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*On this date in 1919, the Associated Negro Press (ANP), the first national news services for African Americans, was established.
The ANP was the oldest and largest Black press service in the United States. Founded in Chicago in 1919 by Claude A. Barnett, a young Black entrepreneur who remained its director for the next four and a half decades, the ANP supplied news stories, opinion columns, feature essays, and reviews of books and movies to black newspapers throughout the country. The ANP’s service enabled its membership, which included nearly all of the major Black newspapers in the United States as well as many of the smaller ones, to offer their readers detailed coverage of activities within Black communities across the country.
The service also included the latest news about national trends and events concerning Black Americans. With an effective mixture of reforming zeal and business insight, Barnett built the ANP into an important newsgathering network that helped to heighten black self-esteem long before the civil rights revolution of the 1960s. The Claude A. Barnett Papers, publishers at the ANP headquarters office on Chicago’s South Side, sifted information from such sources as reciprocal reports by member Black newspapers, announcements from foundations and organizations, and reports from ANP correspondents.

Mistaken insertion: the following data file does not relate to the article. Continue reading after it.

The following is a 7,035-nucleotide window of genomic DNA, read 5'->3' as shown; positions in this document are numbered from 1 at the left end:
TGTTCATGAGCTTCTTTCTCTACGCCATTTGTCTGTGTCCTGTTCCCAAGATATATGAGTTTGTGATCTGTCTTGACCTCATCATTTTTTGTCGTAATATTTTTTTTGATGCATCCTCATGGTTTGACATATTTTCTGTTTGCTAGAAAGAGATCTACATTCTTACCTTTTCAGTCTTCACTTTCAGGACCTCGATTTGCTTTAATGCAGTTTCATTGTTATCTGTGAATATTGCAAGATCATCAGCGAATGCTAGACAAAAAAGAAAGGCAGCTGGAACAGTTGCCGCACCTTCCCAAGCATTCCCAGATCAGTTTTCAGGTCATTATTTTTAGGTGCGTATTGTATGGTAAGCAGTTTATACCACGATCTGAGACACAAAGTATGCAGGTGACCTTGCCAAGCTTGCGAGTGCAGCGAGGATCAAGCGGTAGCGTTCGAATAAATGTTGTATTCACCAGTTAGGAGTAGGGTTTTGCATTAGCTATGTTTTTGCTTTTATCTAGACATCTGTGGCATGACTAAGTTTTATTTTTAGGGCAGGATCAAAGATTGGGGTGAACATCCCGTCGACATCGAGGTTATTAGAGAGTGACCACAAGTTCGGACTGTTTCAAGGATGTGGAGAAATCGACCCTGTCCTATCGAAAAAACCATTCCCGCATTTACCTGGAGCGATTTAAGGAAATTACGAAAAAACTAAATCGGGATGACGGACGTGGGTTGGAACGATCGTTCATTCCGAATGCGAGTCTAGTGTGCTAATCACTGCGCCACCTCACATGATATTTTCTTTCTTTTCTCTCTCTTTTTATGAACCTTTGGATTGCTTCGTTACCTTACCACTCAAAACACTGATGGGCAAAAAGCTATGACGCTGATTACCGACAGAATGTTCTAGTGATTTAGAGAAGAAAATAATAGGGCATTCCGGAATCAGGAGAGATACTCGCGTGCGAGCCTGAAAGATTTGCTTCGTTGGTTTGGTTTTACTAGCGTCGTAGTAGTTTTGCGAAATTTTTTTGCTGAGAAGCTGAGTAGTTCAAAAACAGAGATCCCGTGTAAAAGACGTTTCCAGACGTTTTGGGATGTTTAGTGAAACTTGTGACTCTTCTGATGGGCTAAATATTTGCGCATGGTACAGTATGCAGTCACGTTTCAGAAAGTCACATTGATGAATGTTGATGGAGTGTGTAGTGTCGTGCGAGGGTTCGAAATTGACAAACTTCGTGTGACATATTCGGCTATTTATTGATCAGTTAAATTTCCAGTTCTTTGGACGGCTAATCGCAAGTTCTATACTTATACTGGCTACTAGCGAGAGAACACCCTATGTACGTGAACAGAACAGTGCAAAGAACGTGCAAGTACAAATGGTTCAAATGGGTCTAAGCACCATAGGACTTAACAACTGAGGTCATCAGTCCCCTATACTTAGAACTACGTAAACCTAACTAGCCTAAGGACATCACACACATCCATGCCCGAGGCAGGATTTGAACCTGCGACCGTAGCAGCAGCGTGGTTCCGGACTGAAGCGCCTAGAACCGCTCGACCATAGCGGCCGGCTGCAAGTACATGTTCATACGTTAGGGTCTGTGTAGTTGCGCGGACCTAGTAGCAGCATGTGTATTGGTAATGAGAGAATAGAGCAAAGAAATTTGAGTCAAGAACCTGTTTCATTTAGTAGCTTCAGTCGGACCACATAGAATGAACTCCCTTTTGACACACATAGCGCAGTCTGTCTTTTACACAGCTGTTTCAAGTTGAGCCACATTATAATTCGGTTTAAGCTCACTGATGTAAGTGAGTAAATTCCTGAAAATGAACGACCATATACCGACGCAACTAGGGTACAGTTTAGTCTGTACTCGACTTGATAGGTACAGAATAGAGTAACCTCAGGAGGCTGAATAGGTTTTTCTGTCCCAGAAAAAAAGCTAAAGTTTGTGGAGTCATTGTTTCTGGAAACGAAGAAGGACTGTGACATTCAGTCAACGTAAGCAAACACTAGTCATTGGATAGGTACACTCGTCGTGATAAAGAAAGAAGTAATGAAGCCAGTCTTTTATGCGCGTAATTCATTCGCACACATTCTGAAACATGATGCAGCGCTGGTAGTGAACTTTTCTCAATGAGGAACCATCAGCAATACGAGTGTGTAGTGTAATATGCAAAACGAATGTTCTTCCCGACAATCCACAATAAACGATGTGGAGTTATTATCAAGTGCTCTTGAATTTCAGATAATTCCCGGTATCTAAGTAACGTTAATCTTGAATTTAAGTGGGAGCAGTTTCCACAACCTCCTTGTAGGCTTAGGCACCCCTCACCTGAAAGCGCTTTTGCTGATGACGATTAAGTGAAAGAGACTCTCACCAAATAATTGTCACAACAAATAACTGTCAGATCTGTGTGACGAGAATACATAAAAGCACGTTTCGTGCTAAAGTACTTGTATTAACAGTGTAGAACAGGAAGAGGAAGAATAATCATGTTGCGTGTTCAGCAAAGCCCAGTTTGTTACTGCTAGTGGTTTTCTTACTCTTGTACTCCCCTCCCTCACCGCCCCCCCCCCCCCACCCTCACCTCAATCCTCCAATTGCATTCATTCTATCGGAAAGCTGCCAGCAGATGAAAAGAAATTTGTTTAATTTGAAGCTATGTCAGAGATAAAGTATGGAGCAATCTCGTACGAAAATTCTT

From these sources their editors compiled news releases. Moreover, the persons who wrote by-lined columns for the ANP were well known in their own fields, and included William L. Pickens, field secretary of the NAACP; Gordon B. Hancock, a founder of the Southern Regional Council; and Frederick D. Patterson, president of Tuskegee Institute and founder of the United Negro College Fund. The ANP’s news releases document a vast range of the experiences of Black Americans from the 1920s through the 1960s. Their organizational papers are the workings of a successful and influential Black business.
Barnett’s contacts with Blacks and whites from all communities generated a rich and varied correspondence that was unique. Barnett retired in 1964, selling the business to Al Duckett, a Black press veteran from New York. Barnett died of a cerebral hemorrhage in 1967, and the ANP followed him not too many years afterward. The ANP remained unsurpassed during its time because it gave the Black viewpoint and interpretation of the Black activities gathered and written together by Blacks. The idea is still a good one.
The Encyclopedia of African-American Heritage
by Susan Altman
Copyright 1997, Facts on File, Inc. New York